OREP facilitating seminar on peace at QE hall Oldham
Test for t content
This is a Test for Twitter
VICTIMS of hate crimes who don’t feel comfortable going to a police station can now report incidents at 17 different locations across the borough.
Libraries, colleges and community centres will now double up as reporting centres, following the official launch of the third party reporting network. Third party reporting centres are a means of tackling the chronic under reporting of hate crime were recommended in the Macpherson report into the Stephen Lawrence murder.
A hate crime is any criminal offence where the victim or any other person (such as a witness) perceives that the motivation of the perpetrator’s hate is because of sex, race, religion, age, disability or sexual orientation. Third party reporting is designed to encourage the reporting of hate incidents by providing appropriate support for the victim through a partnership of relevant agencies and without revealing the victim’s personal details.
A GROUP branded as far-right fascists has formed in Oldham sparking fears of a return to racial clashes.
The branch of the English Defence League — recently involved in violent disorder in Birmingham — has been set up by a football hooligan involved in the 2001 Oldham race riots, and already has 50 members.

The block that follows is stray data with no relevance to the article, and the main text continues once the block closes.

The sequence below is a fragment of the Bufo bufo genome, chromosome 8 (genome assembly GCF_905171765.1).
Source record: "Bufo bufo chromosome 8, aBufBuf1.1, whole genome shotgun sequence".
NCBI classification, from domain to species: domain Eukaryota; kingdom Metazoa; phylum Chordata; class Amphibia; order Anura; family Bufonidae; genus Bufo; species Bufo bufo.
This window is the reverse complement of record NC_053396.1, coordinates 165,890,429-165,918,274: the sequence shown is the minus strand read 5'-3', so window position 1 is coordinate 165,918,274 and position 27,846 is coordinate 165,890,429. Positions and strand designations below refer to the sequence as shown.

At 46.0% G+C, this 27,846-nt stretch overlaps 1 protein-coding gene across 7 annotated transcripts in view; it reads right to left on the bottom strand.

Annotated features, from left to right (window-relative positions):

Equality campaigners fear their emergence could harm the good work done to create community cohesion and have vowed to work even harder to ease tensions.
EDL’s leaders insist they are not racist, far-right or fascist, condemn the BNP and organise only peaceful protests against Islamic extremists.
Tariq Rafique, from Oldham Race Equality Partnership, said people were scared at the prospect. He said: “Their main priority is to undermine the good work done in places like Oldham. “They are trying to move us back into the dark days that no one wanted to ever see. It now pushes us even further to defeat people who are just interested in promoting hate and dividing our communities.”
Race-equality champion Father Phil Sumner said the group was clearly anti-Muslim and survived off creating conflict. He added: “They will try their best to upset what has taken place and at times they will succeed in upsetting people because of their tactics. “Initially, people will be caught up in reacting to them but it creates a lot of energy and does not achieve anything. “The basis of the work we have done and continue to do has established relationships that will enable people in our area to recognise what’s going on and not be dragged into it and allow the good work to be destroyed.”